It’s not every day that a schooner sails across the Rocky Mountains, particularly a schooner with a beam of 14 feet 2 inches, and a draft of 7 feet 6 inches. Each state has height and width and weight regulations for trucking. And even if you want to chance it – pirate your way across, say, Kansas – the height of underpasses varies.

Seasoned truckers don’t like the idea of their truck beds peeling off like the lid of a sardine can. So, instead of a straight shot on Interstate 80 from California to Maine, Bagheera’s journey looked more like an Etch A Sketch, angling north here, east for a stretch, and then due south. It was not unlike the series of tacks sailing vessels make against a headwind. Life is not a straight line. Progress was slow. Expenses mounted.

And there was more bad news. New England was out as a destination. Maine was surrounded by states with highway restrictions, and most marinas didn’t appear to have the depth necessary to relaunch the boat. The closest Bagheera could get to Maine was Georgetown Yacht Haven, on the Sassafras River on Maryland’s Eastern Shore. The price for delivery rose to $27,000, and the trucking company said it would hold onto the anchor and chain until the bill was paid in full. More scrambling. More debt.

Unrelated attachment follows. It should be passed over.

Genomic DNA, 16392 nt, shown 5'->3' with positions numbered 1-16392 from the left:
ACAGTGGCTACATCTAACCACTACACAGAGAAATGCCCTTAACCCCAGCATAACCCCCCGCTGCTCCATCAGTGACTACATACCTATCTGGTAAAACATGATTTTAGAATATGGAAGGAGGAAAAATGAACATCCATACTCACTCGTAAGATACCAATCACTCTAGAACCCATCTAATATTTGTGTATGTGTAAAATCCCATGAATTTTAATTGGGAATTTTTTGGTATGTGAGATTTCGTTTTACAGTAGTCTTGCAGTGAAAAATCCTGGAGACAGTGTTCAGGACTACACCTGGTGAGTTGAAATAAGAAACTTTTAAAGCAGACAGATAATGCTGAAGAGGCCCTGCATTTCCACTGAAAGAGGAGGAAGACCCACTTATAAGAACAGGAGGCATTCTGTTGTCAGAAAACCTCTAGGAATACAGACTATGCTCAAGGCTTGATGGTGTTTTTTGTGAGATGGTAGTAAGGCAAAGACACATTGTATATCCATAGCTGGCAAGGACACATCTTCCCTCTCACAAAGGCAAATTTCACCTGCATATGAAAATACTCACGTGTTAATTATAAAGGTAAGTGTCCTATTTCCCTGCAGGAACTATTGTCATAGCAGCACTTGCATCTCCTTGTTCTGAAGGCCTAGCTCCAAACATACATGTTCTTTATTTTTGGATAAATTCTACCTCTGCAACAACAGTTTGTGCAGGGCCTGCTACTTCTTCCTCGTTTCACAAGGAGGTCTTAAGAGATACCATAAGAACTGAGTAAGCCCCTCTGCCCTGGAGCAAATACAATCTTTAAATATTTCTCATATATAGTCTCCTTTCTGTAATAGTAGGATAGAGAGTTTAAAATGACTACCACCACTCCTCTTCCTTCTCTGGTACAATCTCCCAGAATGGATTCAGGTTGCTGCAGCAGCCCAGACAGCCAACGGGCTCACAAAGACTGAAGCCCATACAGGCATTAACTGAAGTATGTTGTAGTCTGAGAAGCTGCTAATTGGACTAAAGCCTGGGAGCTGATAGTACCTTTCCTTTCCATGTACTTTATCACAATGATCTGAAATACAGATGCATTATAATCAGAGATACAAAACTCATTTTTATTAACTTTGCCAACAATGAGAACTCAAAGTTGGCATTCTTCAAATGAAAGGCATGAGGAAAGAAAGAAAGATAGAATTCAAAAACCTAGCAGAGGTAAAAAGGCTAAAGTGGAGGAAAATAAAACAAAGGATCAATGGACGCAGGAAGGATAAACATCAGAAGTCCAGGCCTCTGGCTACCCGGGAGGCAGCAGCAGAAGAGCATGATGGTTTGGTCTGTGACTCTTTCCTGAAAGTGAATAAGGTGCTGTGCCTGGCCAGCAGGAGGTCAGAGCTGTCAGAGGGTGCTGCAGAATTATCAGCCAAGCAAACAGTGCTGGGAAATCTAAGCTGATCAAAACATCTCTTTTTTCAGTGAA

When Twain learned that Bagheera couldn’t be trucked directly to Portland – and that Scott couldn’t make the trip – he cobbled a crew together, bought a self-inflating life raft with an emergency beacon, attached it to the roof of a one-way rental van, and drove to Maryland.

On the trip down, to save money on hotel rooms, several men slept on roadside picnic tables, before a rainstorm swept in from the west. Back in the van, those who snored slept well. The next night, a single room was rented. This was marginally better. Arriving at the marina, they camped out in the rain and ate their meals on a single-burner stove. As the rain continued, and the trailers were delayed, the morale of the crew plummeted.